I am reading Effective Java and I came across this term, "Obsolete Reference". When is a reference obsolete reference? I am assuming that all the objects that don't fall out of scope and remain unused are obsolete references. Correct me if I am wrong.


An obsolete reference (as used in the book, though it's not a widely used technical term) is one that is kept around but will never be used, preventing the object it refers to from being eligible for garbage collection, thus causing a memory leak.

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An obsolete reference is simply a reference that will never be dereferenced again.

From Effective Java,

Holding onto obsolete references constitutes memory leaks in Java. This is also termed as unintentional object retention.

Nulling out a reference to remove obsolete references to an object is good, but one must not overdo it. The best way to eliminate an obsolete reference is to reuse the variable in which it was contained or to let it fall out of scope.

E.g for removing obsolete reference,

public Object pop() {
    if (size == 0)
        throw new EmptyStackException();
    Object result = elements[--size];
    elements[size] = null; // Eliminate obsolete reference
    return result;
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  • In Effective Java mentioned like "whenever a class manages its own memory, the programmer should be alert for memory leaks".. Is that mean all reference variables in the class are nullified by the programmer? – PrabaharanKathiresan Jan 10 '17 at 7:46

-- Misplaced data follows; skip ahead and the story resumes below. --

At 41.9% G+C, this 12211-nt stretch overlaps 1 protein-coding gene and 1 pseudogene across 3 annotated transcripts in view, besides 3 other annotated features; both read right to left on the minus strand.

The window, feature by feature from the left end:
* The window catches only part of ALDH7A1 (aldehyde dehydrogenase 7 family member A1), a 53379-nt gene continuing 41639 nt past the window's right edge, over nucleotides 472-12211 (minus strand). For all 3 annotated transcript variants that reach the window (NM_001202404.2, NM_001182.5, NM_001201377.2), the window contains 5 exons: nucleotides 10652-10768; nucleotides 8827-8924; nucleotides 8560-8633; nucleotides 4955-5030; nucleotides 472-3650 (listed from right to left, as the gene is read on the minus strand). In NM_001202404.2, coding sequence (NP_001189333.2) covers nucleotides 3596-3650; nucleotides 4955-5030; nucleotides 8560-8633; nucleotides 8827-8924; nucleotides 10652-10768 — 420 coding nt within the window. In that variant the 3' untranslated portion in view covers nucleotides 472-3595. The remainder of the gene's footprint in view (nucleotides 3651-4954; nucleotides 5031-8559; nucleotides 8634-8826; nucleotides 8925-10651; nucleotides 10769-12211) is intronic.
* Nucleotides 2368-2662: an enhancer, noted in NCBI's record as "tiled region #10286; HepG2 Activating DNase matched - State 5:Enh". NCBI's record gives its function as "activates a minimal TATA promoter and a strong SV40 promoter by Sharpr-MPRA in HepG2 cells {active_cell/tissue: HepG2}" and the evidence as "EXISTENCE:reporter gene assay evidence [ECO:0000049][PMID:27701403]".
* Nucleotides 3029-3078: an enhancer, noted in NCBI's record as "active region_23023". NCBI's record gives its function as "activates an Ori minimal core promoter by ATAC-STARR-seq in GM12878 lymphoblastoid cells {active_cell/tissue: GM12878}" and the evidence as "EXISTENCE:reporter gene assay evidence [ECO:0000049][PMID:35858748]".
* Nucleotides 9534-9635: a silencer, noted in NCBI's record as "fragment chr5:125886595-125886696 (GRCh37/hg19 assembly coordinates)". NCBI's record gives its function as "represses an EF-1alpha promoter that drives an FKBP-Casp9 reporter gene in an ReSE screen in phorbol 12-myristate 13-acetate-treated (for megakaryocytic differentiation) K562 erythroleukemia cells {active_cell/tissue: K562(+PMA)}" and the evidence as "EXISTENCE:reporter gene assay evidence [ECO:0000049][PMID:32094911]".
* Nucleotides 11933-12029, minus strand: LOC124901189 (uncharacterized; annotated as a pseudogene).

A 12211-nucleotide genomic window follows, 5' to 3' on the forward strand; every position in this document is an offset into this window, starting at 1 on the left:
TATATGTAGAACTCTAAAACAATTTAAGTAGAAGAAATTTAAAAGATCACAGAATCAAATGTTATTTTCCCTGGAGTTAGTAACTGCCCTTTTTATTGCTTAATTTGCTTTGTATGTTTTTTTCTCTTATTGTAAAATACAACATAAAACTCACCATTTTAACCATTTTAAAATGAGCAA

You are right. Basically, an obsolete reference is something which does-not affect the later flow of the program and should be set to null to aid garbage collection.

For example ;

String a="some value"; . . . . . . //some processing here //once done do this a=null; //a is obsolete reference

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unused objects , which are still having the references (may be not intentionally) and those reference are not refereed by your application/program/code , then that reference are obsolete reference. since the reference is still their for these unused objects , GC , is not possible for these objects and the objects which are inside those objects , and these leads memory leak issues.

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A simple explanation is that even if the value popped from the method, that value is still being pointed inside the array by its index. So even if the program really is done with the passed-by reference copy, it will still be in the heap because of the elements array used in the stack.

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